South Florida Hospital News
Thursday August 6, 2020

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January 2010 - Volume 6 - Issue 7


FMA Sounds Alarm on Senate Health Care Bill

The Florida Medical Association, which represents nearly 20,000 physicians and medical students that serve millions of patients in Florida, has serious concerns about the health care reform bill currently moving forward in the United States Senate. The FMA supports health care reform, but the proposed Senate legislation contains many provisions that would undermine the patient/physician relationship and create even more access obstacles for Floridians.

"While we agree with the goal of H.R. 3590 to ensure that patients receive fair treatment from insurance companies, this legislation does not adequately fix what’s wrong with our current system. It contains many provisions that would allow government bureaucrats to interfere with patient care decisions and actually raises the cost of health insurance unnecessarily," stated FMA President James B. Dolan, M.D.

As a whole, the Senate bill falls short of true reform in the following critical areas:

  • It creates new bureaucracies, such as the Independent Medicare Advisory Board, and grants unchecked powers to the Secretary of the Department of Health and Human Services (a non-physician) to make significant changes to the Medicare program. This would allow the federal government to make arbitrary decisions about reducing payments for life-saving specialty care for patients, thereby limiting treatment options for elderly patients.
  • It inappropriately expands the government’s role in determining the quality of medical care by mandating physician involvement in the flawed physician reporting and "efficiency" programs that penalize physicians who allow insurance dollars to be spent appropriately on their patients. These so called pay-for-performance programs have been shown to have no positive impact on patient outcomes. They also appear to have unintended consequences, such as leading hospitals and doctors to avoid sicker patients.
  • It fails to fix the current Medicare physician payment system and envisions cuts in Medicare spending that could hurt Florida seniors. The Congressional Budget Office (CBO) has confirmed that a significant reduction in physicians’ Medicare reimbursement, which will occur without fixing the current system, will reduce senior citizens’ access to medical services.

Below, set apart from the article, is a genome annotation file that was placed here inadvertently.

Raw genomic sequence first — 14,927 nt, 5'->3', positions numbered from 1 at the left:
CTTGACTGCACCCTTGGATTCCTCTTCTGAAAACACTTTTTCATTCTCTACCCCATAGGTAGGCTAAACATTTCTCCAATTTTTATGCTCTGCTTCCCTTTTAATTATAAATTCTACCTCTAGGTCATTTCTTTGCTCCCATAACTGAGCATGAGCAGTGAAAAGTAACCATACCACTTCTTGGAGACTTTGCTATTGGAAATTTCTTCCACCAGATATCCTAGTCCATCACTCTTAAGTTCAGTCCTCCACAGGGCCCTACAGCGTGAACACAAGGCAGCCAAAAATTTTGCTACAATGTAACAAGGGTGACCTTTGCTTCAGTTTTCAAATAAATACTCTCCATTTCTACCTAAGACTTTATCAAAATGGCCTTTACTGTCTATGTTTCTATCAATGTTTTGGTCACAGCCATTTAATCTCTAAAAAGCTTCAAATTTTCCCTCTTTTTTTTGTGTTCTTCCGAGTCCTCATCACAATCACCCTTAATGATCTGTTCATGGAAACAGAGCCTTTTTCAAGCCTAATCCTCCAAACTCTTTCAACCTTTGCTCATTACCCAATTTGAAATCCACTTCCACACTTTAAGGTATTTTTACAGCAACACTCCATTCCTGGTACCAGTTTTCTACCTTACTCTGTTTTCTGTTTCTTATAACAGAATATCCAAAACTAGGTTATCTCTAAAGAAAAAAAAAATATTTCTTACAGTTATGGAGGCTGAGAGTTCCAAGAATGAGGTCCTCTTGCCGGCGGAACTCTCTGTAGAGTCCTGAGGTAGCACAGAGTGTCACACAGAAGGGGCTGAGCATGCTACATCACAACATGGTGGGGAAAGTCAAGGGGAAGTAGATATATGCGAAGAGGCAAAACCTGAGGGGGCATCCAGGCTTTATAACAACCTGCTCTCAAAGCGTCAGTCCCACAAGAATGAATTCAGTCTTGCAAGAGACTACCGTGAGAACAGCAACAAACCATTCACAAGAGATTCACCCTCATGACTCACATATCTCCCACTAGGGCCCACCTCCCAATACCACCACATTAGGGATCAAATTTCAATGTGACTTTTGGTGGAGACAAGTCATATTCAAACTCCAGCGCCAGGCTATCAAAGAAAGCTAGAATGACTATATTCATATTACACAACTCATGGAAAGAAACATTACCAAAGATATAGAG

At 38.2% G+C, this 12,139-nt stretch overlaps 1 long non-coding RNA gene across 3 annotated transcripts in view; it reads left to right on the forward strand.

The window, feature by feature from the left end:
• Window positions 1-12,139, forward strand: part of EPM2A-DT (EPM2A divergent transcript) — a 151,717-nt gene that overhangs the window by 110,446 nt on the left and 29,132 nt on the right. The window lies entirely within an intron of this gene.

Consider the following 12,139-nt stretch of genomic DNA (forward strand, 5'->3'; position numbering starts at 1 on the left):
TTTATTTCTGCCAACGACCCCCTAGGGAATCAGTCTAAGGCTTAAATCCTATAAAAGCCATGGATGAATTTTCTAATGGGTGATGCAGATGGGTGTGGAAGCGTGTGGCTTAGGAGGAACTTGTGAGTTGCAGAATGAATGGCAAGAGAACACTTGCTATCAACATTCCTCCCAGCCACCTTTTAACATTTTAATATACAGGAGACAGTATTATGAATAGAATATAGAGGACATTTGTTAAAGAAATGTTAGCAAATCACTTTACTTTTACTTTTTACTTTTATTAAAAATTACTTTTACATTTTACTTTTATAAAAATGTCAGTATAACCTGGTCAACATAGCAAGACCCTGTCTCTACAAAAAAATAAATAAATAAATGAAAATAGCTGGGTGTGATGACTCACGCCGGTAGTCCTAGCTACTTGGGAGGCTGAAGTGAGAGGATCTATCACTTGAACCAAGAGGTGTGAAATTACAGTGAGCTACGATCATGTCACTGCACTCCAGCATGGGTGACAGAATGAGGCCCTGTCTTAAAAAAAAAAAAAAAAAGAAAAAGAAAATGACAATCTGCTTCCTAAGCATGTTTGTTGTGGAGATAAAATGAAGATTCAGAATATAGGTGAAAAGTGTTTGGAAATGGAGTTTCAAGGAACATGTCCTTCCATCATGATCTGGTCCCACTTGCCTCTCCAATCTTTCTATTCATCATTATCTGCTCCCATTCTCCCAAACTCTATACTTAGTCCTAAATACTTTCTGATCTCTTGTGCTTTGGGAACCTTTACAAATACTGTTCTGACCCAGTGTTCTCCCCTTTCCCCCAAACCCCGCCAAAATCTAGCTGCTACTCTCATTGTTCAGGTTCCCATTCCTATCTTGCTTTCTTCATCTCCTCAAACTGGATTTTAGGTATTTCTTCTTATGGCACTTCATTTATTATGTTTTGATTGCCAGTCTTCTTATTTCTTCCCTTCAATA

• It does not address an essential cost containment element – medical liability reform. Numerous studies have demonstrated that effective medical liability reform will significantly lower health care costs by reducing the cost of defensive medicine and eliminating unnecessary litigation from the system.
  • It expands the failing Medicaid program by adding 1.4 million to 1.7 million more people to Florida’s Medicaid rolls. In Florida, Medicaid patients already face a lack of access to care. This will only exacerbate the problem and shift the cost of this federally-mandated entitlement program to state taxpayers.
  • It will cause millions of Americans to lose their existing private coverage, and according to the nonpartisan CBO, 24 million people would still be left without insurance. The CBO also estimates large increases in insurance costs at a time when Americans need lower insurance premiums.
The most troubling aspect of the legislation is the tremendous expansion of government into the health care decision-making process. "As doctors, we are taught to first do no harm," said FMA President-Elect Madelyn Butler, M.D. "Unfortunately, the bill moving through the United States Senate does more harm than good by allowing bureaucrats to make patient care decisions, thereby putting the government between the doctor and the patient."

The government’s U.S. Preventative Services Task Force recently declared that mammograms for women under the age of 50 were not recommended. "Under the Senate bill, unaccountable bureaucracies like the task force would have vast new powers to coerce doctors to follow their recommendations," Dr. Dolan said. "This is simply unacceptable."

"Health care reform is too important to rush a flawed bill through Congress," added Dr. Dolan. "We encourage the United States Senate to go back to the drawing board and draft a bill that will truly benefit our patients."

For a list of specific concerns the FMA has on HR 3590, access the following website we have created at

Please contact Florida's two U.S. Senators today by visiting to let them know your concerns on the bill. It is important they hear from Florida physicians on this issue. Please let Senator Nelson and Senator LeMieux know that HR 3590 is not the right approach to meaningful reform and ask them to start over with a bill that truly addresses the concerns with the current system.

Thank you in advance for your help.

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